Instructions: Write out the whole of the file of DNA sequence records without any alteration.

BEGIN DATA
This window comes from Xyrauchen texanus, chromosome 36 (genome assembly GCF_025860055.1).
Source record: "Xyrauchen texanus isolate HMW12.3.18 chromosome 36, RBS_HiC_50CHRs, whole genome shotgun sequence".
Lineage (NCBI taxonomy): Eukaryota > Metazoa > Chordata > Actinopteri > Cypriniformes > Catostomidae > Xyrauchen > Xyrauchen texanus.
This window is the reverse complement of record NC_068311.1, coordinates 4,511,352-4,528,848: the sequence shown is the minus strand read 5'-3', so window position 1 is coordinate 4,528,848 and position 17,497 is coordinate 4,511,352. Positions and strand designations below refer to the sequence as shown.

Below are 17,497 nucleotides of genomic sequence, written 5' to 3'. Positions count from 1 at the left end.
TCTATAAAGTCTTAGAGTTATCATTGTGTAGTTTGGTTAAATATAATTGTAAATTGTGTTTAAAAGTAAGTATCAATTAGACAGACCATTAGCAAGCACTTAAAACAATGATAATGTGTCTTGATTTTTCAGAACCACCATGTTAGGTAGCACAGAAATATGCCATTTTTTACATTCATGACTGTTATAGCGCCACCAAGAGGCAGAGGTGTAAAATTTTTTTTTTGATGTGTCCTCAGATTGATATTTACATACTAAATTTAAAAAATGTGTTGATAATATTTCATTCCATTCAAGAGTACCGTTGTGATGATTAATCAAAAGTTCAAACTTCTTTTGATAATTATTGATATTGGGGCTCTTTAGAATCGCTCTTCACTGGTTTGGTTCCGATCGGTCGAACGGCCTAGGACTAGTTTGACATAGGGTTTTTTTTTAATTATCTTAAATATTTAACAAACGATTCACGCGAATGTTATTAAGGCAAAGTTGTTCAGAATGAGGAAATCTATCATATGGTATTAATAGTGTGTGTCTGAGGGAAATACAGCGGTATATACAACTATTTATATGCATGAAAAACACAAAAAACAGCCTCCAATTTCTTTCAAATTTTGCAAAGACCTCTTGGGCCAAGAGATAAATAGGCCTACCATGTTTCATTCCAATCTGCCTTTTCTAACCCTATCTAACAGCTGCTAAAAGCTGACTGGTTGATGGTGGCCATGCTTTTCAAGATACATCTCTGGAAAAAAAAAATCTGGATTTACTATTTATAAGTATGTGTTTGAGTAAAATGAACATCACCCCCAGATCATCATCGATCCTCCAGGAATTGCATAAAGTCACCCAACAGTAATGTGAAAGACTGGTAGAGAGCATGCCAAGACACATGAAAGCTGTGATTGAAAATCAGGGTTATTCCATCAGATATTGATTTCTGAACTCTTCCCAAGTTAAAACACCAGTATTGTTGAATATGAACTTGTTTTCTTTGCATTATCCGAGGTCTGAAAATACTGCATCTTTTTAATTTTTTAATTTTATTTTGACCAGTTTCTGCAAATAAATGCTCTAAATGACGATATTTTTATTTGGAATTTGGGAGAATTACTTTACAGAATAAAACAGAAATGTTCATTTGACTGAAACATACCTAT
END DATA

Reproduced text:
This window comes from Xyrauchen texanus, chromosome 36 (genome assembly GCF_025860055.1).
Source record: "Xyrauchen texanus isolate HMW12.3.18 chromosome 36, RBS_HiC_50CHRs, whole genome shotgun sequence".
Lineage (NCBI taxonomy): Eukaryota > Metazoa > Chordata > Actinopteri > Cypriniformes > Catostomidae > Xyrauchen > Xyrauchen texanus.
This window is the reverse complement of record NC_068311.1, coordinates 4,511,352-4,528,848: the sequence shown is the minus strand read 5'-3', so window position 1 is coordinate 4,528,848 and position 17,497 is coordinate 4,511,352. Positions and strand designations below refer to the sequence as shown.

Below are 17,497 nucleotides of genomic sequence, written 5' to 3'. Positions count from 1 at the left end.
TCTATAAAGTCTTAGAGTTATCATTGTGTAGTTTGGTTAAATATAATTGTAAATTGTGTTTAAAAGTAAGTATCAATTAGACAGACCATTAGCAAGCACTTAAAACAATGATAATGTGTCTTGATTTTTCAGAACCACCATGTTAGGTAGCACAGAAATATGCCATTTTTTACATTCATGACTGTTATAGCGCCACCAAGAGGCAGAGGTGTAAAATTTTTTTTTTGATGTGTCCTCAGATTGATATTTACATACTAAATTTAAAAAATGTGTTGATAATATTTCATTCCATTCAAGAGTACCGTTGTGATGATTAATCAAAAGTTCAAACTTCTTTTGATAATTATTGATATTGGGGCTCTTTAGAATCGCTCTTCACTGGTTTGGTTCCGATCGGTCGAACGGCCTAGGACTAGTTTGACATAGGGTTTTTTTTTAATTATCTTAAATATTTAACAAACGATTCACGCGAATGTTATTAAGGCAAAGTTGTTCAGAATGAGGAAATCTATCATATGGTATTAATAGTGTGTGTCTGAGGGAAATACAGCGGTATATACAACTATTTATATGCATGAAAAACACAAAAAACAGCCTCCAATTTCTTTCAAATTTTGCAAAGACCTCTTGGGCCAAGAGATAAATAGGCCTACCATGTTTCATTCCAATCTGCCTTTTCTAACCCTATCTAACAGCTGCTAAAAGCTGACTGGTTGATGGTGGCCATGCTTTTCAAGATACATCTCTGGAAAAAAAAAATCTGGATTTACTATTTATAAGTATGTGTTTGAGTAAAATGAACATCACCCCCAGATCATCATCGATCCTCCAGGAATTGCATAAAGTCACCCAACAGTAATGTGAAAGACTGGTAGAGAGCATGCCAAGACACATGAAAGCTGTGATTGAAAATCAGGGTTATTCCATCAGATATTGATTTCTGAACTCTTCCCAAGTTAAAACACCAGTATTGTTGAATATGAACTTGTTTTCTTTGCATTATCCGAGGTCTGAAAATACTGCATCTTTTTAATTTTTTAATTTTATTTTGACCAGTTTCTGCAAATAAATGCTCTAAATGACGATATTTTTATTTGGAATTTGGGAGAATTACTTTACAGAATAAAACAGAAATGTTCATTTGACTGAAACATACCTAT